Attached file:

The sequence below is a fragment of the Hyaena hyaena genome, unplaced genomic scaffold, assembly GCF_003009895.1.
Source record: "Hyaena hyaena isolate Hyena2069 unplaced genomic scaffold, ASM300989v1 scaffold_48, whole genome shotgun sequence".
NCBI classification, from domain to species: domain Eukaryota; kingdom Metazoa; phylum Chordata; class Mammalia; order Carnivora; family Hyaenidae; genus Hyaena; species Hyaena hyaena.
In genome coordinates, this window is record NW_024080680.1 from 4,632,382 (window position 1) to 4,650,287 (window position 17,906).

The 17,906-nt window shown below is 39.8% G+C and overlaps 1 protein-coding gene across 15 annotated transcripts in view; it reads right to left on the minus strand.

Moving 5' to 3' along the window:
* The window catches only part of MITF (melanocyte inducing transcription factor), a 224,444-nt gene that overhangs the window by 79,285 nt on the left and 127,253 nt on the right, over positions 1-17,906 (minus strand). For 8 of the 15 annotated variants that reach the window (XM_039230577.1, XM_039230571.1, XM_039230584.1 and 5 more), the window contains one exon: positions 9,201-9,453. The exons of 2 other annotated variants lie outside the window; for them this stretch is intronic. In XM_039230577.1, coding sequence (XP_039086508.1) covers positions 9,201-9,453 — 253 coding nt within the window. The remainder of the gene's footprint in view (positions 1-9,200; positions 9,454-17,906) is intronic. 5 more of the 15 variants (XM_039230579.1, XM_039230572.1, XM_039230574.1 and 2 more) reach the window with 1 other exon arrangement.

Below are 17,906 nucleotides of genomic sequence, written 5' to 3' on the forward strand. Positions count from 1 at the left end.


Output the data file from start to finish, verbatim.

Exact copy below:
The sequence below is a fragment of the Hyaena hyaena genome, unplaced genomic scaffold, assembly GCF_003009895.1.
Source record: "Hyaena hyaena isolate Hyena2069 unplaced genomic scaffold, ASM300989v1 scaffold_48, whole genome shotgun sequence".
NCBI classification, from domain to species: domain Eukaryota; kingdom Metazoa; phylum Chordata; class Mammalia; order Carnivora; family Hyaenidae; genus Hyaena; species Hyaena hyaena.
In genome coordinates, this window is record NW_024080680.1 from 4,632,382 (window position 1) to 4,650,287 (window position 17,906).

The 17,906-nt window shown below is 39.8% G+C and overlaps 1 protein-coding gene across 15 annotated transcripts in view; it reads right to left on the minus strand.

Moving 5' to 3' along the window:
* The window catches only part of MITF (melanocyte inducing transcription factor), a 224,444-nt gene that overhangs the window by 79,285 nt on the left and 127,253 nt on the right, over positions 1-17,906 (minus strand). For 8 of the 15 annotated variants that reach the window (XM_039230577.1, XM_039230571.1, XM_039230584.1 and 5 more), the window contains one exon: positions 9,201-9,453. The exons of 2 other annotated variants lie outside the window; for them this stretch is intronic. In XM_039230577.1, coding sequence (XP_039086508.1) covers positions 9,201-9,453 — 253 coding nt within the window. The remainder of the gene's footprint in view (positions 1-9,200; positions 9,454-17,906) is intronic. 5 more of the 15 variants (XM_039230579.1, XM_039230572.1, XM_039230574.1 and 2 more) reach the window with 1 other exon arrangement.

Below are 17,906 nucleotides of genomic sequence, written 5' to 3' on the forward strand. Positions count from 1 at the left end.